From the time our children are very small, we try to teach them to be nice, to be kind. These lessons are straightforward enough when kids are little. We insist they share their toys. We teach them not to hit or call names. We make them play nice.
But what about our big kids? Will the lessons we taught them when they were small carry them through adolescents and into adulthood? We want our older children to be kind, but often we get so caught up in teaching the “big lessons”—the ones about drinking, drugs, sex, and safety—that it’s easy to overlook lessons in kindness.
Unfortunately, there is no magic formula for raising teenagers who grow up to be kind adults, but there are ways we as parents can be intentional about teaching our kids this all-important virtue.
Start with a definition.
In today’s polarized world, kindness has become somewhat of a buzzword. T-shirts, coffee mugs, and internet memes all remind us to be kind. But what is kindness? What does it look like? Is it simply the absence of meanness?
The Oxford Dictionary defines kindness as, The quality of being friendly, generous, or considerate. In other words, kindness is a decision, sometimes a difficult or uncomfortable decision, to show another person friendship, to give to others, or to consider how another person might be feeling.
For all of the internet’s wisdom, kindness is rarely random. In all the busyness of life, we often have to be intentional about kindness. Encouraging our kids to actively seek out the friendless, the needy, and the hurting, is more likely to inspire our teens to be kind than any meme ever will.
We have to widen our own circles.
Teenagers are known for being cliquish, but they aren’t the only ones. It’s natural for people of any age to gravitate toward those with whom they have a lot in common or to seek out friends they particularly enjoy. There’s certainly nothing wrong with having a close-knit group of friends. However, how often do we seek out the mom sitting by herself at the ball field? Do we invite the new mom in town to join our book club or the mom who isn’t in our social circle to join us for moms’ night out?
If our kids never see us reach out in friendship to the shy mom sitting by herself in the bleachers, how can we expect them to seek out the lonely kid in the cafeteria at school?
A post or a boast?
Recently as I was scrolling through Facebook, I came across a series of darling photos of a group of kids hanging out together at a local amusement park. I didn’t really know these kids. They were all older or younger than my own children, but I could see that they were having a blast! It was clearly just the kind of night every mom would want her children to enjoy—a host of friends having wholesome fun and making memories.
It is such a joy seeing our kids happy, and the natural reaction to joy is to want to share it with others. I’ve done it. “Look how cute they are!” “What a great group of kids!” “Good times!” But as I scrolled through the photos of these kids, arms slung around their best buddies, I couldn’t help but think about the moms whose kids weren’t included in the “Good times!”
I’ve been that mom, the one whose child wasn’t in the picture, and I know how painful it is. But as awful as it is in the moment to know your child has been excluded, the bigger problem with these kinds of posts is that they perpetuate the FOMO culture that is contributing to the crippling epidemic of anxiety and depression our teenagers are facing. As parents, we not only have to model sensitivity, we also have to show our kids that the measure of a great night with friends is not how many LIKES it gets.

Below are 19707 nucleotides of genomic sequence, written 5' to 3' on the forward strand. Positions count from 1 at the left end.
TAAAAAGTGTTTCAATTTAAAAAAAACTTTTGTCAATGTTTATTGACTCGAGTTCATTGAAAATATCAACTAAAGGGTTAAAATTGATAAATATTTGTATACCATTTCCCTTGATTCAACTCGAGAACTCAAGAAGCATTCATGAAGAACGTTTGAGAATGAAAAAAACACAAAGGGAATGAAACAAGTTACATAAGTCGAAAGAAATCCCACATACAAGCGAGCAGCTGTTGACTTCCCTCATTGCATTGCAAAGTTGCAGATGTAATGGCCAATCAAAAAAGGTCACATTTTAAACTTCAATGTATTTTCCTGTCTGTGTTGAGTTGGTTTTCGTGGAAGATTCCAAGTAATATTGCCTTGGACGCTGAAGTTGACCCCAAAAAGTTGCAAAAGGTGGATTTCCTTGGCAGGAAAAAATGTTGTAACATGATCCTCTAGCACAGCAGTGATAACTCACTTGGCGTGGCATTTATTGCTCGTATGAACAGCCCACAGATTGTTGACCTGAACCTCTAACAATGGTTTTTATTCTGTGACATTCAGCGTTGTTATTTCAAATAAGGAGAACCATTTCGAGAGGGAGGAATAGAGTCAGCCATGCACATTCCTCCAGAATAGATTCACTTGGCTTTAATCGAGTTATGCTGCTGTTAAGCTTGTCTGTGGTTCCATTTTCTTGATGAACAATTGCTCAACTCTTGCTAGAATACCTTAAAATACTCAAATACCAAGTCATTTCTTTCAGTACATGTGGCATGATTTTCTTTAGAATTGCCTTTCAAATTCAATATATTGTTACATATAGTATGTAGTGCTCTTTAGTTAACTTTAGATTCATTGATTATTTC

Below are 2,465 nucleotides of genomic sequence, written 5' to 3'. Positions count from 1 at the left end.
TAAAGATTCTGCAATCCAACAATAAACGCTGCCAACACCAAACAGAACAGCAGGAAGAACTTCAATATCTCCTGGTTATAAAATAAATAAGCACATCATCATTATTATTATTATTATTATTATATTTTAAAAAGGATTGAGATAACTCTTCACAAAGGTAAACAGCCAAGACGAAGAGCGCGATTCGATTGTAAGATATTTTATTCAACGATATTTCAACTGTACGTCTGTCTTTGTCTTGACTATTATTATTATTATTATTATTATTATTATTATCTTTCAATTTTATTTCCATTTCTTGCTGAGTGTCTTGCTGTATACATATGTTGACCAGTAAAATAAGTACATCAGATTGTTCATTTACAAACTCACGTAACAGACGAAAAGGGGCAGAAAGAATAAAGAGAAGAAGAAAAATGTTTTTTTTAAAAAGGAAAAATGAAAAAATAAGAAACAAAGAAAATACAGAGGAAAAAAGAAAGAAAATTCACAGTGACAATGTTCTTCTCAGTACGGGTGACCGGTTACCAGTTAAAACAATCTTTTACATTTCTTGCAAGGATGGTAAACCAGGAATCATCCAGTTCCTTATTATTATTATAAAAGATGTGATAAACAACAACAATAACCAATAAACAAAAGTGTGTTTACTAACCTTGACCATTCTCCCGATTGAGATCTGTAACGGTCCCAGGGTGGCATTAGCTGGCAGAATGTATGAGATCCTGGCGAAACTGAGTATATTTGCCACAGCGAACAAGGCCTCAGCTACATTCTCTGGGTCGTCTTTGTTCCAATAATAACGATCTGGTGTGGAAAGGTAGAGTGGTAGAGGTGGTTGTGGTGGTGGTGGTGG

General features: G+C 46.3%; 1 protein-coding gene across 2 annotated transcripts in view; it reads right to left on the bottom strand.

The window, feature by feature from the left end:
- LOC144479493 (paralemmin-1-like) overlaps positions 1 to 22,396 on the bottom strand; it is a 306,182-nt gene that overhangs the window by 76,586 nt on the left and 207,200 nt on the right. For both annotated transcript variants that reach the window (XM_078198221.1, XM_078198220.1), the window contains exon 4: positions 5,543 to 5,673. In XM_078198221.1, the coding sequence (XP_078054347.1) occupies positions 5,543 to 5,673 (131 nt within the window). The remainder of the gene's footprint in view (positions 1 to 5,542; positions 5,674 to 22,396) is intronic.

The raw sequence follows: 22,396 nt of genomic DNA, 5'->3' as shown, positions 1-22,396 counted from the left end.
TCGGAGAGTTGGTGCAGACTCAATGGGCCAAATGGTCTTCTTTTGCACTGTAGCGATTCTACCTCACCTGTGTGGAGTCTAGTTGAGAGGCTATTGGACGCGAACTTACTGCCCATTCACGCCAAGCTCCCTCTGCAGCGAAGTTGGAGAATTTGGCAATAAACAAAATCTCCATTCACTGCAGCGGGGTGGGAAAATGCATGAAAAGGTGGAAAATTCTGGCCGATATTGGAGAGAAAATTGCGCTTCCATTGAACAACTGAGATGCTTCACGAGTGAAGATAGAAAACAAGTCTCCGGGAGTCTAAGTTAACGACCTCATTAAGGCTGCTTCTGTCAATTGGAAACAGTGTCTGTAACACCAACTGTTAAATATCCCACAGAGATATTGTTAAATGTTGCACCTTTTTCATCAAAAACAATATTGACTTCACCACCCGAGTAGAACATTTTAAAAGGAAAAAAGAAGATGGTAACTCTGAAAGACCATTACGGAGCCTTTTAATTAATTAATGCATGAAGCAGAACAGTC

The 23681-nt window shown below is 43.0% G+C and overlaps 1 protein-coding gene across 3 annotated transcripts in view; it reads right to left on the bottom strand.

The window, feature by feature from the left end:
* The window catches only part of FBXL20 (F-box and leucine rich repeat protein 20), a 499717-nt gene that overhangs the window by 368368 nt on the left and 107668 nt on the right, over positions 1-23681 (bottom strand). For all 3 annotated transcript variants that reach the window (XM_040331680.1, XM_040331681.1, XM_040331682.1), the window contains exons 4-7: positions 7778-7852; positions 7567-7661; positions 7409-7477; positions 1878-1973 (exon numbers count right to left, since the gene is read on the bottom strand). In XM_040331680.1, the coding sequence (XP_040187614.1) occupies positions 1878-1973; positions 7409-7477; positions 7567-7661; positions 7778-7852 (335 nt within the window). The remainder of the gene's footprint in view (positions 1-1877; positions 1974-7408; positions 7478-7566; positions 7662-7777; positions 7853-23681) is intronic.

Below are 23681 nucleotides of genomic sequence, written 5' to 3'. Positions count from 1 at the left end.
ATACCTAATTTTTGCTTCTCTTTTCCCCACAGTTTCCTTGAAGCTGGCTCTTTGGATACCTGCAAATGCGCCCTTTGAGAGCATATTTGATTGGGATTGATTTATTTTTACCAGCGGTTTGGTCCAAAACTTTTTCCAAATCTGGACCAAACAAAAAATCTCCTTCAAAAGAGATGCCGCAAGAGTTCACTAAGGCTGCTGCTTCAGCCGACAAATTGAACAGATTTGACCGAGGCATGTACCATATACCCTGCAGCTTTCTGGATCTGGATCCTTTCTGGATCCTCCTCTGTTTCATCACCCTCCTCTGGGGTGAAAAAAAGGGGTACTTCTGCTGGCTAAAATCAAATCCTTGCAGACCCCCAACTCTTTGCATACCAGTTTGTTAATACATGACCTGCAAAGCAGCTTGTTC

Look for role models.
When my children were younger, one of my son’s favorite movies was The Sandlot. It was one of my favorites too because it isn’t just the story of a group of boys who get into trouble. It’s the story about one awkward, lonely boy, Scott Smalls, whose life is forever changed when a cool kid named Benny loans him a baseball glove and asks him to play. I used to tell my son, “Be a Benny.” He knew this was a reminder that he too could change someone’s life by being kind.
My kids might be too old for The Sandlot now, but I am constantly looking for examples, in books, movies, and most of all in real life, of people whose kindness stands out.
Prepare them for the harsh reality of being kind.
If schmaltzy movies and feel-good memes were true, kindness would always result in warm fuzzies. Unfortunately, being kind can actually be really hard. Our kids have to know that doing the right thing, like talking to the odd kid in math class or inviting that awkward girl to join your group at lunch, won’t always feel good. Not everyone will congratulate them for reaching out. In fact, some people will resent it. And inviting a loner to sit with other people, won’t automatically make him less awkward. Sometimes being kind means spending time talking with people we don’t really enjoy, and sometimes it means alienating the people we do.
We all want our kids to be kind, but kindness is like eating vegetables. It isn’t enough just remind our kids to eat their veggies. We have to be veggie eaters too, and we have to help them develop the habit of healthy eating. It’s the same with kindness. Hoping our kids will be kind won't make them so. We have to model kindness and give them concrete tools for reaching out to others. These lessons might make all the difference for our kids and for the ones who need kindness the most.
This post originally appeared on Grown and Flown.
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